Uninformed on Strategy, Tactics, or Hazards

Category: 
Operational Engagement
Page Last Modified / Reviewed: 
Aug 2021

 

5. Uninformed on strategy, tactics, and hazards. A fire is burning on a hillside. A white airtanker drops red retardant in the foreground, where no flames are visible.

5. Uninformed on strategy, tactics, and hazards.

Wildland firefighters rely on coordinated strategies and tactics to efficiently suppress fires and avoid hazards. This Watch Out demonstrates an airtanker dropping retardant away from the intended area, potentially indicating unclear communication.

Read about all 18 Watch Out Situations.

Firefighters who are uninformed on strategy, tactics, or hazards are in conflict with Watch Out Situation #5. Before going to the fireline, it is imperative that firefighters obtain information about strategies, tactics, or hazards by asking themselves the following questions:

  • Can communications be established to find out strategy, tactics, or hazards?
    • Discuss ways you might establish communications.
    •  For example: Contact someone who is already on the fire and ask them what tactics and strategies are working or not working, what hazards have they witnessed, etc.
  • Can scouting safely identify potential hazards?
    • Talk about different methods of scouting a fire (e.g., using a lookout from your crew or sending a line scout ahead, utilizing air attack or the spotter on a smokejumper airplane).
    • Discuss what types of hazards you might come across and ways you would mitigate them.
    • For example:  If you arrive at a fire after dark and are instructed to dig line downhill with the fire below, how could you make this a safe situation?
  • Have strategies, tactics, or hazards changed since last informed?
    • Discuss situations that might alter the way you are fighting a fire (e.g., wind shifts, resources you expected don’t arrive, etc.).
    • Also, think about what new hazards can develop while you are on the fireline (e.g., roots burning out and trees coming down, winds shifting direction and speed, etc.).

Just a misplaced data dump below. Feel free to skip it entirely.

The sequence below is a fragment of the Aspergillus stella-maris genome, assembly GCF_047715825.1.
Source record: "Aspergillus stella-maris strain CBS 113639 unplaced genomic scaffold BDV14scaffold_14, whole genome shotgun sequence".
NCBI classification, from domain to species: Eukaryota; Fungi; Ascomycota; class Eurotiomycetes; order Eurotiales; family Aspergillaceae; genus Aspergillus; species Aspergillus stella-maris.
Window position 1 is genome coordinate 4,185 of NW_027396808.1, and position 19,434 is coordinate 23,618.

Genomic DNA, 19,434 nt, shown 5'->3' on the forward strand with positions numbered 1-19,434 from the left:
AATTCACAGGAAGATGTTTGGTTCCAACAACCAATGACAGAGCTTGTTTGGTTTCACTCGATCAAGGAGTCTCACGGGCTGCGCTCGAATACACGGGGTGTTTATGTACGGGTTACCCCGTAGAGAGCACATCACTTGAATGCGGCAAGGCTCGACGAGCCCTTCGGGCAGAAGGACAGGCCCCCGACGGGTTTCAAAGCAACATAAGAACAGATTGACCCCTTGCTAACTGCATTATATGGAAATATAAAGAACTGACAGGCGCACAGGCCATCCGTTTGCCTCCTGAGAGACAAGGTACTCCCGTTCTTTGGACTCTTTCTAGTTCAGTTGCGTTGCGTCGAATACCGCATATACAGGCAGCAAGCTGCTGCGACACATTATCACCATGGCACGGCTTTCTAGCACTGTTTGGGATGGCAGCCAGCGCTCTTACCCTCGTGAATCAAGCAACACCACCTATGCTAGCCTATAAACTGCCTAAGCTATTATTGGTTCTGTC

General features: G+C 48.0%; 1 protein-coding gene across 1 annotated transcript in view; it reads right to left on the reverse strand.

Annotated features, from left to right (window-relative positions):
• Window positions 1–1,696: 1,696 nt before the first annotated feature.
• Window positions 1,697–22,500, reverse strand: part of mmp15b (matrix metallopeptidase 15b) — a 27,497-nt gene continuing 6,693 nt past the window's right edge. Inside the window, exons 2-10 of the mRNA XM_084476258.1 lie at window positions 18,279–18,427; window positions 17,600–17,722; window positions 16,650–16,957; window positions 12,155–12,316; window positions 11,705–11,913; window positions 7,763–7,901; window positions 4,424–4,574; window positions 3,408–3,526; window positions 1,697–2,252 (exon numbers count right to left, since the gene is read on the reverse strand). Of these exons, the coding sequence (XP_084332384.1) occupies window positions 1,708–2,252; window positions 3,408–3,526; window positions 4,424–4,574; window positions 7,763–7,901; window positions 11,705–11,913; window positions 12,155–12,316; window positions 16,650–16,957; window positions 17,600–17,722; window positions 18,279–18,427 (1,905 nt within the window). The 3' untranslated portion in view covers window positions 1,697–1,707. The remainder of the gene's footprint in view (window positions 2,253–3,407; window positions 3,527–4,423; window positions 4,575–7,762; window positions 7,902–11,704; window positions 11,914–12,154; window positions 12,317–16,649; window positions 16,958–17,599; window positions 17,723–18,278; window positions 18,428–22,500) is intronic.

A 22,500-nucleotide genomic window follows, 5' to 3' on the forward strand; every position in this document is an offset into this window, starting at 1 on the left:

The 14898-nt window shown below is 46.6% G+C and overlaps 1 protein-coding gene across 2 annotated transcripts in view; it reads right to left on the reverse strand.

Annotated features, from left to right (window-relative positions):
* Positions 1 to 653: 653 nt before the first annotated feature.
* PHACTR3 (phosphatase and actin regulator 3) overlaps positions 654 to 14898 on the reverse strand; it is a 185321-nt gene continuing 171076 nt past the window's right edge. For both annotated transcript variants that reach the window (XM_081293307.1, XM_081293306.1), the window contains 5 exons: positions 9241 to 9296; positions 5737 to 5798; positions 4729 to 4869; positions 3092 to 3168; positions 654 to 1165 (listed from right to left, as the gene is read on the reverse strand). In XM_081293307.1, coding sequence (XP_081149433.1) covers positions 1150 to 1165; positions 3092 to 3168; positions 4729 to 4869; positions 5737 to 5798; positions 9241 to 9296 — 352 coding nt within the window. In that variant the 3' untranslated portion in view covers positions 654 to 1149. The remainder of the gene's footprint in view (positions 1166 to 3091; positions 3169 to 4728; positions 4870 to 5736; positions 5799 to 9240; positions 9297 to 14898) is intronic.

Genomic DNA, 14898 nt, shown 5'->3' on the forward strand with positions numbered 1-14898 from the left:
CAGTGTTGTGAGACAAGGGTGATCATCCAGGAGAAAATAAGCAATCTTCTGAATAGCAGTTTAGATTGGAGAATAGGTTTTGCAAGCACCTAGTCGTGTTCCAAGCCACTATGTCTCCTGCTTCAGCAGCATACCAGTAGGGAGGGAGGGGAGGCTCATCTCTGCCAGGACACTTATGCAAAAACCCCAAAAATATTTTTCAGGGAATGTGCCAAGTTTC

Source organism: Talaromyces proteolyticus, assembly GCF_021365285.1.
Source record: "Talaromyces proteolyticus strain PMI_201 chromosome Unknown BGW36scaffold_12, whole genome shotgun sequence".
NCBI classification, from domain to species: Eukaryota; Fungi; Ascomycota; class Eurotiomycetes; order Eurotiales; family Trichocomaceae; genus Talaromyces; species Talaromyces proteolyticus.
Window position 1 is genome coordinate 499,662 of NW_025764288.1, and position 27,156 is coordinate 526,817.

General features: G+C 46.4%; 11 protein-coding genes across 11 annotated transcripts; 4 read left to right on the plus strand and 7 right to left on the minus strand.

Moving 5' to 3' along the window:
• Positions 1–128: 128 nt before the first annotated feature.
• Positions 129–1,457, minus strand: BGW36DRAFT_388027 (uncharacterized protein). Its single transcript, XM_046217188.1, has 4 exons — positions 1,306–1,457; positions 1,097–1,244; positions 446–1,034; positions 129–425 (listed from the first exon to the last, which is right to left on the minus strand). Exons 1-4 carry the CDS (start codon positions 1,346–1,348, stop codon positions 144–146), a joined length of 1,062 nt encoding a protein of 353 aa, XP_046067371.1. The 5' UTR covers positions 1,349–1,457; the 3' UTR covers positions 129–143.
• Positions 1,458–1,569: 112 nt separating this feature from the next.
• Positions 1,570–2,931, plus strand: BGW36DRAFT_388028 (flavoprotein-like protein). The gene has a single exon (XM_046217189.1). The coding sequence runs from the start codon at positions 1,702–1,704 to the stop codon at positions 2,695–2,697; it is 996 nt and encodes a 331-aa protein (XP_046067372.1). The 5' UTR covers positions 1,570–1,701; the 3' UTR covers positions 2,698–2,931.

• Can you get a briefing from your supervisor?
    • Talk about the importance of constant communications and ensuring firefighters are on the same page with strategies and tactics.
    • For example, if one crew decides to do a burnout but doesn’t let the crew at the other end of the line know what they are doing, what can happen?
  • To reduce the risks:
    • Post lookouts.
    • Determine escape routes and establish safety zones.
    • Consider retreating until you are better informed.
    • Don't leave a staging area or operational briefing until you have all the pertinent information.
      • Emphasize ways to inform firefighters about strategies, tactics, and hazards. Tell a story about when you were uninformed and what you did to correct the situation so that you were safe.
    • Use the Incident Response Pocket Guide (IRPG), PMS 461 (back inside cover) Briefing Checklist.

 

Additional Resources

Incident Management Situation Report (IMSR)
Incident Response Pocket Guide (IRPG), PMS 461
NWCG Standards for Helicopter Operations, PMS 510
RT-130, Wildland Fire Safety Training Annual Refresher (WFSTAR)
Interagency Standards for Fire and Fire Aviation Operations (Red Book)
Wildland Fire Lessons Learned Center

Have an idea? Have feedback? Share it.

EMAIL | Facebook | URL: https://www.nwcg.gov/committees/6-Minutes-for-safety
MAIL: 6 Minutes for Safety Subcommittee • 3833 S. Development Ave • Boise, ID 83705 | FAX: 208-387-5378